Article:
Only yesterday, there was an advertisement by Lenovo which called out the very poor student-teacher ratio of the nation and with the outbreak of a global pandemic, situations of our education system are only going down the ruins. If we talk about figures, we face a lack of one million teachers in the country. Now the solution which Lenovo and many other multinational companies provide is smart technology to reach out to students.
What all of us forget behind these fancy smart technology ideas is that our nation doesn’t only lack a very shocking number of teachers, but also is poverty stricken, or has thought processes which don’t put education at the first or even tenth priority. With a global pandemic in rise, the education system of the country has been trying to make necessary changes from online classes to providing e-resources, but is it really helping? Today, as a student at one of the best universities in the country and the world,it is noticeable that people come from extensive and diverse backgrounds. Now, when the word diverse is being used, it can be in terms of economic background too, which brings out the point that not everyone can gain access to online classes and e-resources, not everyone is that privileged, and sometimes it is not even the problem of not being privileged enough, it is also about the geographic location where one resides. But, the foremost point of importance is that the privilege to sit back, attend online classes and read e-material is not available to many.
The mere fact that one’s university was planning to have online exams came as a shock to the entire teaching faculty and the students, because of the lack of the availability of resources amongst half of the student population. There was an outbreak of cry for help when my university made it compulsory for every student to fill their examination forms online, even though it had been filled oﬄine once. All of this proves that there is a sheer lack of resources amongst many. Now, what the point here is that these are only instances of one university, not even schools are included in this example. We already face so many diﬃculties in terms of education as a country that this pandemic hasn’t added to. A documentary on Indian education clearly explained that even if we keep aside the monetary issues, the foremost issue that a child or a student who wants to get enrolled in a college faces is the very lack of motivation and support from family. Education is not given enough importance.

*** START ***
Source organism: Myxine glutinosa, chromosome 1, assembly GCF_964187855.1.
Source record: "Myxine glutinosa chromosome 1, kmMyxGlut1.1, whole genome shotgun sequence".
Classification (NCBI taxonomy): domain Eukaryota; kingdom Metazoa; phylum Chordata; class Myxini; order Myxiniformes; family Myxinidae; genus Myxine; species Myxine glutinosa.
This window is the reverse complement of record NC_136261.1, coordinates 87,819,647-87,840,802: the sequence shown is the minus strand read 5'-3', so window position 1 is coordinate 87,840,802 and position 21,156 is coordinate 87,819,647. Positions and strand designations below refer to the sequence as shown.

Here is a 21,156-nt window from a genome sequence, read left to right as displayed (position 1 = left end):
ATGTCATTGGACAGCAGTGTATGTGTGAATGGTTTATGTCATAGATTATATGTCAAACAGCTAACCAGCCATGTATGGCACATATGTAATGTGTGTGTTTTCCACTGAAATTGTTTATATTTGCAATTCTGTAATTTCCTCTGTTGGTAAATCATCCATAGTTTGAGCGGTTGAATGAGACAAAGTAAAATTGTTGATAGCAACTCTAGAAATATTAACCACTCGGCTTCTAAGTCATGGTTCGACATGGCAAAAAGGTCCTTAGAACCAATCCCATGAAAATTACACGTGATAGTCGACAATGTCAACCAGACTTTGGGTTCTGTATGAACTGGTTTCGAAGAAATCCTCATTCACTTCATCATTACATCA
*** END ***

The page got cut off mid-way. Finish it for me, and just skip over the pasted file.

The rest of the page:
Henceforth, with this pandemic in hand, it hampers not only the ability of education reaching many, as it did in earlier times, but it also hampers the child’s motivation to get there and learn from whatever material is available to them, as they’re in an unsupportive environment. We need to understand that the environment plays a huge role in making and breaking students, or for that matter a normal human being. Beyond all these visible diﬃculties, there exist students who fight through mental health issues and most of the time, as can be drawn from many examples, it stems from home. The root cause of these issues lies in the family they live and breathe in. With constant and never ending exposure to the same, and also non-exposure to their respective medical or psychological help aﬀects one’s cognitive ability to regular activities, let alone studying, and making the most out of their education.
Thus, all these issues and so many more which are being addressed silently and not being talked about, hampers the entire education system of the country at this point of a global pandemic.
Now, beyond all that is being done - to which maybe we should applaud - but does that mean it is solving the grave problem of the rampaging education system.
As we talk about the odds not being on our side this year, we need to look at the fact that there are so many questions of many competitive exams being cancelled, given these testing times. What we miss out is that there are lakhs of students each year who take a gap year to prepare for these examinations. What about them? How do we recompense their loss, if there is any? After all, these things are to be tackled by the education system of the country.
Now, these problems need apt solutions, and that too really quick as these changing and ever-evolving times need speedy solutions.
As a student, one can only hope for better days.
(Winner of 'Call for Writers' Essay Competition by KhoonKhas in Teenager category)
Arundhati’s essay highlights the challenges that our education system faces, particularly with regards to accessibility.
In a dynamic environment, it becomes pertinent to be equipped to keep up with technological advancements.
Khoon has been an advocate for training technicians at blood banks, and has also conducted sessions across Bengaluru regarding the usage of digital tools to increase blood donations.
Today, we can see a rise in voluntary blood donation via such tools, and hope to see a positive change in the field of blood donation now and in the future.